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This column features selected short items about state health care policy.
RIte Care rolls drop, losing poorest
PROVIDENCE, RI—Enrollment in the Rhode Island's RIte Care program has shrunk by nearly 6,000 in the past year, and advocates say they are concerned that a change in federal policy is causing the poorest of the poor to lose their state-subsidized health coverage.
Among families earning less than the federal poverty level — $17,170 a year for a family of three — enrollment dropped by more than 4,000 people, according to Rhode Island Kids Count, which gets regular updates on enrollment figures from the state Department of Human Services. "That's the core population that RIte Care is intended to reach," says Jill Beckwith, a policy analyst with Kids Count.
The bulk of the enrollment drop also came in the last six months. Since January, the program has seen a net loss of 4,852 members, said Lisa Franchetti, a membership analyst with Neighborhood Health Plan of Rhode Island, whose plans cover about 60% of RIte Care subscribers. Since January 2005, RIte Care enrollment has fallen from 119,000 to 111,000, but the drop in the last six months is "unprecedented," says Neighborhood Health Plan spokesman Tom Boucher.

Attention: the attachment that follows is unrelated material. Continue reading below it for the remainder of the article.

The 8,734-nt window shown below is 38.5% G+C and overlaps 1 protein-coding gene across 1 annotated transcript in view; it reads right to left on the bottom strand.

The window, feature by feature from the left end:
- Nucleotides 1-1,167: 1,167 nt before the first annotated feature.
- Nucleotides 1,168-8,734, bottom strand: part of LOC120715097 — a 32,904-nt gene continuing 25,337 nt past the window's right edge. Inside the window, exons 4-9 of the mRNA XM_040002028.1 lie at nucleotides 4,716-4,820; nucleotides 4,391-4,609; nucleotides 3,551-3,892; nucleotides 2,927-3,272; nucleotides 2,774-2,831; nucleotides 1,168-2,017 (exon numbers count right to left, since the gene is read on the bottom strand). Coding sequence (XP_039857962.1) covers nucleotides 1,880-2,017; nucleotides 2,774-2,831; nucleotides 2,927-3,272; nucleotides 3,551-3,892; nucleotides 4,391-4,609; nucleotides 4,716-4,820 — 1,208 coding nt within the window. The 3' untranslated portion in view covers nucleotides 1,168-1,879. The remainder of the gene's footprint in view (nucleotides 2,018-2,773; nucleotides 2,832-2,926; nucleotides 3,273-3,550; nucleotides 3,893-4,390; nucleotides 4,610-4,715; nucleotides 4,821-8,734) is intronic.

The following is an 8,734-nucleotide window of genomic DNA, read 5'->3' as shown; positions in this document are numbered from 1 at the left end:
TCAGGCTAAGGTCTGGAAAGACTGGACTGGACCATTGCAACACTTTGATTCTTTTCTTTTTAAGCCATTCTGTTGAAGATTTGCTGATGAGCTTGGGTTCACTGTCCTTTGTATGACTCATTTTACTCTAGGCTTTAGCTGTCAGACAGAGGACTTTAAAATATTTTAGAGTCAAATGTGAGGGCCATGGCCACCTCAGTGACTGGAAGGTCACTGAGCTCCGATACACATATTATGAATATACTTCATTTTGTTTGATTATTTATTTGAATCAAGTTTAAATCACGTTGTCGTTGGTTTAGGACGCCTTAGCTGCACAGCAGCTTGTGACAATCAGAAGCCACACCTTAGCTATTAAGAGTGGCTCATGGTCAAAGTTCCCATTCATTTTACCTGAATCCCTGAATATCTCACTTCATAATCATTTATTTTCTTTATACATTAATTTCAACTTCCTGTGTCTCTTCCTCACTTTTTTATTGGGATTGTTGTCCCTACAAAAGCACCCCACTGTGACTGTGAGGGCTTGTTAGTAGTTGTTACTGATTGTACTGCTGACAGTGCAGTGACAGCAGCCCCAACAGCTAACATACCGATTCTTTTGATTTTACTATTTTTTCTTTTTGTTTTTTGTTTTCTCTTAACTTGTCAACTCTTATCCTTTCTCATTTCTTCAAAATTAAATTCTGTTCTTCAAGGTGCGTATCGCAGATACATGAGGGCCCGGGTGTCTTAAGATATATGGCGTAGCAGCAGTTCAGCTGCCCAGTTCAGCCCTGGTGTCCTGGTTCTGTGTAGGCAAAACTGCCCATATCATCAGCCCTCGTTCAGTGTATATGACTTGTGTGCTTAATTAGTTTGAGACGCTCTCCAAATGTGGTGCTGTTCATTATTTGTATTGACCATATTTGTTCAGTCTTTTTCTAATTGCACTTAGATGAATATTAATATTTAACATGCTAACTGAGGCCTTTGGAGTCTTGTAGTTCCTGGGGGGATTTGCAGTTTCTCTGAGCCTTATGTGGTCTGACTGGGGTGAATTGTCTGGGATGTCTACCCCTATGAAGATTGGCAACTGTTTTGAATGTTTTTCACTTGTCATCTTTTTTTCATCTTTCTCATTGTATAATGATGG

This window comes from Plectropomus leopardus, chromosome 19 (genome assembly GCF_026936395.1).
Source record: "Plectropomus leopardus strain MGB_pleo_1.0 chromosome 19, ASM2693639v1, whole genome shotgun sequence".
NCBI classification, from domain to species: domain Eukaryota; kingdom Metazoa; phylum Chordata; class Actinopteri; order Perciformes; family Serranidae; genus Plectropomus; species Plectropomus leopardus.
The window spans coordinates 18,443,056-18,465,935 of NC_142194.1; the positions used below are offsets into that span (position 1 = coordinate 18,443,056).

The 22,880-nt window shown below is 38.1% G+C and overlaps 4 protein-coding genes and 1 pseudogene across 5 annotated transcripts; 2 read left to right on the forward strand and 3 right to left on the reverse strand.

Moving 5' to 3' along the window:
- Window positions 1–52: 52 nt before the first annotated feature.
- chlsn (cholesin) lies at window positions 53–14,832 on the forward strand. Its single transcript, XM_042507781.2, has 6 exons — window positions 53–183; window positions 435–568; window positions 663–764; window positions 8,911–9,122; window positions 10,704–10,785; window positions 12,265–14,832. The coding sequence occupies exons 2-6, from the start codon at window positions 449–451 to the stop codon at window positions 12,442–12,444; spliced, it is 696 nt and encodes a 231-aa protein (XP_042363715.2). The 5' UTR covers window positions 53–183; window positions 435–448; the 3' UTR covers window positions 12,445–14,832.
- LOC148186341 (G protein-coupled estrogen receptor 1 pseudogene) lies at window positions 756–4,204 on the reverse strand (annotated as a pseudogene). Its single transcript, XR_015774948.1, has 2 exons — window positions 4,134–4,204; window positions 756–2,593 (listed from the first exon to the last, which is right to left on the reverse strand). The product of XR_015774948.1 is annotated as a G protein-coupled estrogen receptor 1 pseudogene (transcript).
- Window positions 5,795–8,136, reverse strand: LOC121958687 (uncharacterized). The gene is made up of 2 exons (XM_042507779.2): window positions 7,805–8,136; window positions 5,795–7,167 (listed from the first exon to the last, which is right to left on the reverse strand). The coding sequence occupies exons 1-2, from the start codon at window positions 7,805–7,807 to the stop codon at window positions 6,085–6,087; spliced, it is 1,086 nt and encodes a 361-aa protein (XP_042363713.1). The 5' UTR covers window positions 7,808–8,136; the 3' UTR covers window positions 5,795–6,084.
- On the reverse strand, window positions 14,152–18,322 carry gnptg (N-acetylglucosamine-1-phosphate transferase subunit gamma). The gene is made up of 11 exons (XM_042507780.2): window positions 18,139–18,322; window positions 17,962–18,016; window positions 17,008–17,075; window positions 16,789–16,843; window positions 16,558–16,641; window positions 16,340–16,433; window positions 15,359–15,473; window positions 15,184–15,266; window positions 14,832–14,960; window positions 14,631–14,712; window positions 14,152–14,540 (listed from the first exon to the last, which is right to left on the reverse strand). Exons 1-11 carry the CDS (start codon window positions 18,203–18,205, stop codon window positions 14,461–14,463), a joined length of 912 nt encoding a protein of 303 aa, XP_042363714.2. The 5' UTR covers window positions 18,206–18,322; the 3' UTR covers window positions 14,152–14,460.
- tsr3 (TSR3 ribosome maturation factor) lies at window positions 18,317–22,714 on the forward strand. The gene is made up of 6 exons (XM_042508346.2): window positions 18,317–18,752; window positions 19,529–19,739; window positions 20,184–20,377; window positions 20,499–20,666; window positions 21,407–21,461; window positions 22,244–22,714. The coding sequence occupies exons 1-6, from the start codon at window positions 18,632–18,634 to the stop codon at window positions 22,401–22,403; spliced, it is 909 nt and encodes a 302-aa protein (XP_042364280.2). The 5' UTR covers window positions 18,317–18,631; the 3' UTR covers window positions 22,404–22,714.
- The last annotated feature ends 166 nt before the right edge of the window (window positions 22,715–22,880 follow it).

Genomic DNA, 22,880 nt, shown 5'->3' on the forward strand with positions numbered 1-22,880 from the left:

Mr. Boucher, Ms. Franchetti, and Ms. Beckwith say the federal Deficit Reduction Act is responsible. The bill, passed by Congress last year, contained a variety of measures, including stricter requirements for documentation and proof of identity for people receiving government-subsidized health insurance. The stricter standards have applied to all new enrollments since January. People now need an official copy of their birth certificate, which costs $20 in Rhode Island and can cost substantially more if ordered by mail from another state. Beckwith noted that she paid $75 to the State of New York for a copy of her own birth certificate before a recent trip to Mexico. For a family of three making $17,000 a year or less, that's a significant burden, she said.
New enrollees also need four pay stubs to substantiate the income level they are claiming. Each of the requirements is "another piece of paper that has to be in someone's file before eligibility can be determined, and another reason for denying them if they fail to get that piece of paper in there," says Linda Katz, policy director for the Poverty Institute at Rhode Island College.
— Providence Journal, 9/4/07